As the President said in Tulsa, "We should know the good, the bad, everything. That's what a great -- that's what great nations do: They come to terms with their dark sides." Slavery is a part of this nation's history, so was the brave work of Black and white Americans and putting an end to it.
Our children should learn all of our history. We don't think politicians trying to score political points by banning parts of our history in our classroom is a good thing. So we trust our teachers to teach our kids the facts and the truth.
Q: Karine, just quickly, to follow up on Jeff's in question. We've already seen some Democrats criticize the framework that the White House and these senators came up with. Did the White House brief other Democrats on this framework before they came out and said they agreed to it? And what do next steps look like to make sure that the entire party is unified on the path forward that the President has laid out?
MS. JEAN-PIERRE: Look, like the President said outright: Today's agreement is a crucial step forward in realizing the economic agenda for the American Jobs Plan and the fruition of hard work with both parties.
This is, you know, the largest -- he said this -- the largest investment in public transportation in history. It will connect every American to broadband, eliminate lead pipes to stop kids from drinking poisoned water, and makes critical progress on the climate crisis -- including by making the largest investment in EV infrastructure in history, investment in clean power infrastructure, clean transportation infrastructure, and climate resilience.
This is -- also amounts to two thirds of the resources the President proposed in the respective jobs -- American Jobs Plan categories.
And as the President also made very clear, on dual tracks, we're going full steam ahead for the rest of his Build Back Better Plan -- this is what I was saying earlier: He's not going to give up on his legislative agenda -- working with the Senate on a budget resolution that includes a fair tax system for the middle class, human infrastructure, the American Families Plan and other essential investments. And we're going to keep working together with -- with every segment of our party and across the aisle to get all of this done.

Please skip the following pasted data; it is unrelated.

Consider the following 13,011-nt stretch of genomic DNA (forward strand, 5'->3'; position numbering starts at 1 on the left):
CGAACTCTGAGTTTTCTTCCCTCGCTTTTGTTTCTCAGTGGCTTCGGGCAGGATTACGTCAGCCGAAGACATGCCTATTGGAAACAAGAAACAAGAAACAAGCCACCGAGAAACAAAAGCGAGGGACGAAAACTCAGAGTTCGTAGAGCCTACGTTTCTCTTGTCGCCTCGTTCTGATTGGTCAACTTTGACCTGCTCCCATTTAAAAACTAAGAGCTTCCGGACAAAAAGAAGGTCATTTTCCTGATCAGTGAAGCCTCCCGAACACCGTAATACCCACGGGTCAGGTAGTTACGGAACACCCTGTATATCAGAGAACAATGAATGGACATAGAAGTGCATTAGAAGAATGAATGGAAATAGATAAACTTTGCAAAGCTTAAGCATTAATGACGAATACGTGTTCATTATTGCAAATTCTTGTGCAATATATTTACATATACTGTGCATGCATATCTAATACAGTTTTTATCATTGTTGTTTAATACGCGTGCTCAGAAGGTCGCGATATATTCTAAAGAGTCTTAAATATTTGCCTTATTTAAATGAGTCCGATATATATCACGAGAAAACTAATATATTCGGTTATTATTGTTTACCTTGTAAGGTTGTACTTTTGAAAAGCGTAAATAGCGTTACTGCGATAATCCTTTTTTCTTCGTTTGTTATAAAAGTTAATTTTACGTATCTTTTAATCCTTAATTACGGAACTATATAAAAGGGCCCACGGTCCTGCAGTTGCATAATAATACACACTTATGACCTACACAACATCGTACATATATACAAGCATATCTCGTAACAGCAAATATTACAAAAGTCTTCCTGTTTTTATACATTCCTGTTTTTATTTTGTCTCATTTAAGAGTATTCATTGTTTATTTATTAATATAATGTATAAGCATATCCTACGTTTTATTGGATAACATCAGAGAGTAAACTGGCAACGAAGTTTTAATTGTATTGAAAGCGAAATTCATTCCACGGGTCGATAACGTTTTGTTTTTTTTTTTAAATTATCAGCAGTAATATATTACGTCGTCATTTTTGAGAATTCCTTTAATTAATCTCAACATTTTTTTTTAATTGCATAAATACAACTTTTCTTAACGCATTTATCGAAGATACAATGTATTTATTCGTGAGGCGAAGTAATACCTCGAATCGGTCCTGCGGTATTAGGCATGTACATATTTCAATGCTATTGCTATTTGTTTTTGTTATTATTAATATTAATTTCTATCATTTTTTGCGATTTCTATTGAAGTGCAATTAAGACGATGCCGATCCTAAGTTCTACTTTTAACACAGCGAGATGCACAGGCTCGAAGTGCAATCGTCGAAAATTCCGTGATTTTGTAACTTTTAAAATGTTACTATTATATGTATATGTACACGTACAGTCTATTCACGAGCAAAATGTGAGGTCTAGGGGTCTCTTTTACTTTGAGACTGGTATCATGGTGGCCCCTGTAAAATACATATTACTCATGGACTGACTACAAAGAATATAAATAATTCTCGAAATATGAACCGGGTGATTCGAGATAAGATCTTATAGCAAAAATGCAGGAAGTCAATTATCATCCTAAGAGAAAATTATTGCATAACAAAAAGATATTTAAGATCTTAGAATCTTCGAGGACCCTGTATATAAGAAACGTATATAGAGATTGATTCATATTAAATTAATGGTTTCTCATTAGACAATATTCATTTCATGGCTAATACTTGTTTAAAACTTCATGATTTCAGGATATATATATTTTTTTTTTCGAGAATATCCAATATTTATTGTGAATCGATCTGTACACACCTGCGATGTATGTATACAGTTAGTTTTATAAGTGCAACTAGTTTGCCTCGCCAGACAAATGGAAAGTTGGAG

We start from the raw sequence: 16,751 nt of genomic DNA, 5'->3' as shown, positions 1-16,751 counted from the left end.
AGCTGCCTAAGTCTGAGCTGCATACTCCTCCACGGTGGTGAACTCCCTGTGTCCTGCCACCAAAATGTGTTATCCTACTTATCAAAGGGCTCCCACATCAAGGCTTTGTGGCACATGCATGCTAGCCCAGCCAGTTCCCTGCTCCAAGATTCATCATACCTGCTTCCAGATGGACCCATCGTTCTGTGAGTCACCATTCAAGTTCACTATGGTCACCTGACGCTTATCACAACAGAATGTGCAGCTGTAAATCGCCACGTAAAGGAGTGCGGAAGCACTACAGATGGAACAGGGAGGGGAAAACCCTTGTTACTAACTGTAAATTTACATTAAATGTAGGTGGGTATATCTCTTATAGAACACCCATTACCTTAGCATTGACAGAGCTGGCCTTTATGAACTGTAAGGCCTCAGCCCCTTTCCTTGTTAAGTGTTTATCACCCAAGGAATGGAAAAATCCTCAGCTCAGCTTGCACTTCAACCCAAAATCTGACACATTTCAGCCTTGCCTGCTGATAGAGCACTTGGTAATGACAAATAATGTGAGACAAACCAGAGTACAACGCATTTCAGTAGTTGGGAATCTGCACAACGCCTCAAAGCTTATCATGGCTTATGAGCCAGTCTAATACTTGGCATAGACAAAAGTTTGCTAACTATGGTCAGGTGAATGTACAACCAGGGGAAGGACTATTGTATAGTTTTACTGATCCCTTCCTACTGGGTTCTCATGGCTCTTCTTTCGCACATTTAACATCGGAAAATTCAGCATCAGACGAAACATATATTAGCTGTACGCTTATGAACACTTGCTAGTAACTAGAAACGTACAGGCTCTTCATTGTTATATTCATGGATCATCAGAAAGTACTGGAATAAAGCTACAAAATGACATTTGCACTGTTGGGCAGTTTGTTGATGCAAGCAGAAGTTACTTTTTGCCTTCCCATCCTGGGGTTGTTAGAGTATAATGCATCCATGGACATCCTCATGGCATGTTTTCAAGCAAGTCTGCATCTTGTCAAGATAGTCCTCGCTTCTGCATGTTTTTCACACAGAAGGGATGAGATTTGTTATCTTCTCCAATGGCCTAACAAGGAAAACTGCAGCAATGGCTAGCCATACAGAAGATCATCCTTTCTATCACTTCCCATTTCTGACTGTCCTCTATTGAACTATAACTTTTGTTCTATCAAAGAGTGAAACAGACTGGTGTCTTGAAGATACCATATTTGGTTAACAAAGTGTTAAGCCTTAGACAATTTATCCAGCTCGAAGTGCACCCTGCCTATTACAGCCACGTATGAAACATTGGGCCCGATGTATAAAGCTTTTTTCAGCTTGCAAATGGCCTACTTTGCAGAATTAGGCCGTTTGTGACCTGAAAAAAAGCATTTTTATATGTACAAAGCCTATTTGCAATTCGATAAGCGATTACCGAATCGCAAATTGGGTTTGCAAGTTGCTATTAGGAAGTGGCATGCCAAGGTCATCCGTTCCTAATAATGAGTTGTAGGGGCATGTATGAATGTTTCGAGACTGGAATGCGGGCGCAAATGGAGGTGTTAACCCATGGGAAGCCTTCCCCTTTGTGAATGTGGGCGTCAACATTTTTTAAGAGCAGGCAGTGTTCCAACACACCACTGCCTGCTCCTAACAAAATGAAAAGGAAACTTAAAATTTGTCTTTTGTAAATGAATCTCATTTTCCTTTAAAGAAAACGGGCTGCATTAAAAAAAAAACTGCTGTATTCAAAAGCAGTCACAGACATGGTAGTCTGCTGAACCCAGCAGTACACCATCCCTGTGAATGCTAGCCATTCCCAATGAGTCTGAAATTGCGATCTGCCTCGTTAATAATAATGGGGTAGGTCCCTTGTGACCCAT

So, we're going to continue to talk to, you know, Republicans and Democrats to get this done. As you know, this bipartisan -- bipartisanship that we came together with was 10 Republicans and 10 Democrats, and so we're going to continue that work.
Q: Senator Schumer recommended the White House extend student loan benefits through March this week -- the college student loan benefits -- (inaudible), where we're not paying back the interest. Is that something that's under consideration by the White House?
MS. JEAN-PIERRE: Let me -- let me get back and talk to our team. I don't have any update on that right at this moment. As you know, COVID really, really hurt many Americans, including students. And so let me get back to you on that. I don't have any update.
Q: The President is in North Carolina today, and the First Lady is in Florida. Did the White House, you know, pick areas that are particularly under-vaccinated? Or how did it choose to go to the states where it's really kind of ramping up this outreach effort?
MS. JEAN-PIERRE: Yeah. You know, as I said at the top, or as you just mentioned, you know, members of our administration are blitzing the country to highlight the efforts -- local communities hard work to get more people vaccinated.
You know, the local efforts are making a difference, you know? And we -- we are -- this is a grassroots operation that we've been talking about for the past couple of weeks.